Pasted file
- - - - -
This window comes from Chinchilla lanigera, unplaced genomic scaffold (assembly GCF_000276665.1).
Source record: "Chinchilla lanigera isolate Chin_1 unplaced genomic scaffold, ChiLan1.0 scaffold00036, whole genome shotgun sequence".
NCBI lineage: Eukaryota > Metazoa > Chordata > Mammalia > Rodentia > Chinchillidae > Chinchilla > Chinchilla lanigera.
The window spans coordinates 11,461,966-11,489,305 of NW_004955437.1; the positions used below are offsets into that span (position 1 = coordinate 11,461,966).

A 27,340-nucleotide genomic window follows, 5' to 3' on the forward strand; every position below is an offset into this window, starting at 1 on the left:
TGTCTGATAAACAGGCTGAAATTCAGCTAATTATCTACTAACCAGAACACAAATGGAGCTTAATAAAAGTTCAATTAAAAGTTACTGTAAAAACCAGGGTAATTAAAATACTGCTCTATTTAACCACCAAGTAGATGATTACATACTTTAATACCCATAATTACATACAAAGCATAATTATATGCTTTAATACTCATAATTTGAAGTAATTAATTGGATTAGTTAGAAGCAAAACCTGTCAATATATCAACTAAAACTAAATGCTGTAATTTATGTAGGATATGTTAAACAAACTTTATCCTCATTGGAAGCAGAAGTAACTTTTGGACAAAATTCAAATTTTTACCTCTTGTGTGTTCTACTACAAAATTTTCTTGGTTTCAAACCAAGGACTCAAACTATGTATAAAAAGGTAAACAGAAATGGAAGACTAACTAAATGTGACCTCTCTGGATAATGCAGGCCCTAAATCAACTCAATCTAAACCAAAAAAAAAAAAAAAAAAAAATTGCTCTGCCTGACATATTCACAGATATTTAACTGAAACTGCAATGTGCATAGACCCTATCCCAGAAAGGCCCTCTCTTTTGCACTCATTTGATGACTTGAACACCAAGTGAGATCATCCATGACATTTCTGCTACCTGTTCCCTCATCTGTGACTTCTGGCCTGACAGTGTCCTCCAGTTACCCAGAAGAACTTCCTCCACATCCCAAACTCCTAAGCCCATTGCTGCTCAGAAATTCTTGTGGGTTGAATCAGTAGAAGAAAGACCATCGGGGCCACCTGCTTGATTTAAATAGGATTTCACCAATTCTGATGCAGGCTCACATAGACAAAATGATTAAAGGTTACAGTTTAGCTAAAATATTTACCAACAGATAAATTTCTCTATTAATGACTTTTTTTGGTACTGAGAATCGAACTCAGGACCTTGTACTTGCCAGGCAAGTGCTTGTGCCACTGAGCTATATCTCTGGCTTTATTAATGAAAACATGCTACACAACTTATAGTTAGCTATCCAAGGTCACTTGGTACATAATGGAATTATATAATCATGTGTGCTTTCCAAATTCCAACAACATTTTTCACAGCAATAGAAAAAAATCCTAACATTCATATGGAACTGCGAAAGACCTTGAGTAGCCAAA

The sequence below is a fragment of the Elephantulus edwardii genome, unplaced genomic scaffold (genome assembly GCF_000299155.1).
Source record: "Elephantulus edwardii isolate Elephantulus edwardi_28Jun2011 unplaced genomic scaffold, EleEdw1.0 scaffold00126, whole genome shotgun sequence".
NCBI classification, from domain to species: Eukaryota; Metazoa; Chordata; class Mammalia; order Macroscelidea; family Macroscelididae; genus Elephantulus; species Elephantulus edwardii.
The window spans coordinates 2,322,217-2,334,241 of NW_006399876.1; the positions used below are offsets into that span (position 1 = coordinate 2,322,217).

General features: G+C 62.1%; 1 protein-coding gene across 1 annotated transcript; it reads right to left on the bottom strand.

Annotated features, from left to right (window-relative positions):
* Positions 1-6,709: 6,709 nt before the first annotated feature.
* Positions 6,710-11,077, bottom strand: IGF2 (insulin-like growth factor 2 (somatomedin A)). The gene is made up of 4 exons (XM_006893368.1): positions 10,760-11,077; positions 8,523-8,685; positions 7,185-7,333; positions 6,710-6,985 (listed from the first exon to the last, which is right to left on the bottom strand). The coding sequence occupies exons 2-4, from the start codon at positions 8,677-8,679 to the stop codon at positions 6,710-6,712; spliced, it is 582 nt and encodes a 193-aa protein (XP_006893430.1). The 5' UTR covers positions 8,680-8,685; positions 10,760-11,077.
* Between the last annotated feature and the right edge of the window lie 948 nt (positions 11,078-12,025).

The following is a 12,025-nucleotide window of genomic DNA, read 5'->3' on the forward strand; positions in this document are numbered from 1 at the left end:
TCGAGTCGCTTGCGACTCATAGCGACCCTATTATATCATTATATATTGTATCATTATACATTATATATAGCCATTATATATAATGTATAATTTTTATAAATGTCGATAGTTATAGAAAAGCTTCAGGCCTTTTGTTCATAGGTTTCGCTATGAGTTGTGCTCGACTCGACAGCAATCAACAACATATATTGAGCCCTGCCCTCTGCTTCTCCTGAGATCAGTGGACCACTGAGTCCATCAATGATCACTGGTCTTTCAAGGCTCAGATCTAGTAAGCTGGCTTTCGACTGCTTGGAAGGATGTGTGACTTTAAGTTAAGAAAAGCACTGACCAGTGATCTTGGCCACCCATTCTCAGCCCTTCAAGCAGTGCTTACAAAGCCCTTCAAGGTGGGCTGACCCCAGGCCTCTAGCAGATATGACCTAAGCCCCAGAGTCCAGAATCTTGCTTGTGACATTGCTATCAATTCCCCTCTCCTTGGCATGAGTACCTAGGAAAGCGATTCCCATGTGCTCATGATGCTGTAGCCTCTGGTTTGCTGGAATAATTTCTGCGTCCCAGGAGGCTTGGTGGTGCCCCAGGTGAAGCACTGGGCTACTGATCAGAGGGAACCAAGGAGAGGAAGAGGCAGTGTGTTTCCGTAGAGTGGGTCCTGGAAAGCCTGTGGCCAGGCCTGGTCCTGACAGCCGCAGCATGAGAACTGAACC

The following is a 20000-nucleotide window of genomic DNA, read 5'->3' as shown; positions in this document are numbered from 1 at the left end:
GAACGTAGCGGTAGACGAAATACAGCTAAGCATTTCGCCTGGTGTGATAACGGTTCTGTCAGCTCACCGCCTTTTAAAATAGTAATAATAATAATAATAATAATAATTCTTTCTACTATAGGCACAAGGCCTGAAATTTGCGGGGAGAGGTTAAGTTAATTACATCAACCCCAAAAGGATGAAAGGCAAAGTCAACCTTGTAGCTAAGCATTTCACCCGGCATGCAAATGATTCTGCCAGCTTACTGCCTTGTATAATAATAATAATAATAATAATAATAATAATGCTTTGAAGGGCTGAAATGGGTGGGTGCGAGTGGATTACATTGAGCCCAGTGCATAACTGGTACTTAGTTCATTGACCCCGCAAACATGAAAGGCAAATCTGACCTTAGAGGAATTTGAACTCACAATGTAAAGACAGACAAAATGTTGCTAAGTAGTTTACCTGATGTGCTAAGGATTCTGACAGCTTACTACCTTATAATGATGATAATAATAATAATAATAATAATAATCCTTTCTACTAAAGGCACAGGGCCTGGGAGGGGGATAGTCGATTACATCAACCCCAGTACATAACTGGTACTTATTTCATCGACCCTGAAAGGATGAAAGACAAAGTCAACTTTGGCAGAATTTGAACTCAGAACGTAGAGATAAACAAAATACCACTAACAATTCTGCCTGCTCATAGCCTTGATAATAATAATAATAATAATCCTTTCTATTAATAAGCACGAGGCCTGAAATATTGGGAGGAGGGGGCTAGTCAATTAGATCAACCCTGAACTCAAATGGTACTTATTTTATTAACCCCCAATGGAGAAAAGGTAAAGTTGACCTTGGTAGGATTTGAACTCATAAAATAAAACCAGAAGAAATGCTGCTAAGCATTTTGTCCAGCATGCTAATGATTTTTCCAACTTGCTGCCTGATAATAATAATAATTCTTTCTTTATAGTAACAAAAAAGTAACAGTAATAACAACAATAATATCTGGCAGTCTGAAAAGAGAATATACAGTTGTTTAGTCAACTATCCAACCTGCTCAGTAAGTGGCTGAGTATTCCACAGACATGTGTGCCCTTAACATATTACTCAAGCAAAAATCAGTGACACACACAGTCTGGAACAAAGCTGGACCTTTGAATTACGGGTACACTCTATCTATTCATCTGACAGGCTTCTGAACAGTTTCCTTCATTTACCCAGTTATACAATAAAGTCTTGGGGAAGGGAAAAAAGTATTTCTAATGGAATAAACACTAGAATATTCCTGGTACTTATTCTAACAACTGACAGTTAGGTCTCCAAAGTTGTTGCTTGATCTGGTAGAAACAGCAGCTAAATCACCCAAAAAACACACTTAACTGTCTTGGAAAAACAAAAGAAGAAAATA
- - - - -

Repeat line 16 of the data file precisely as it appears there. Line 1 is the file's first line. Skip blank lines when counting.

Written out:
The following is a 12,025-nucleotide window of genomic DNA, read 5'->3' on the forward strand; positions in this document are numbered from 1 at the left end: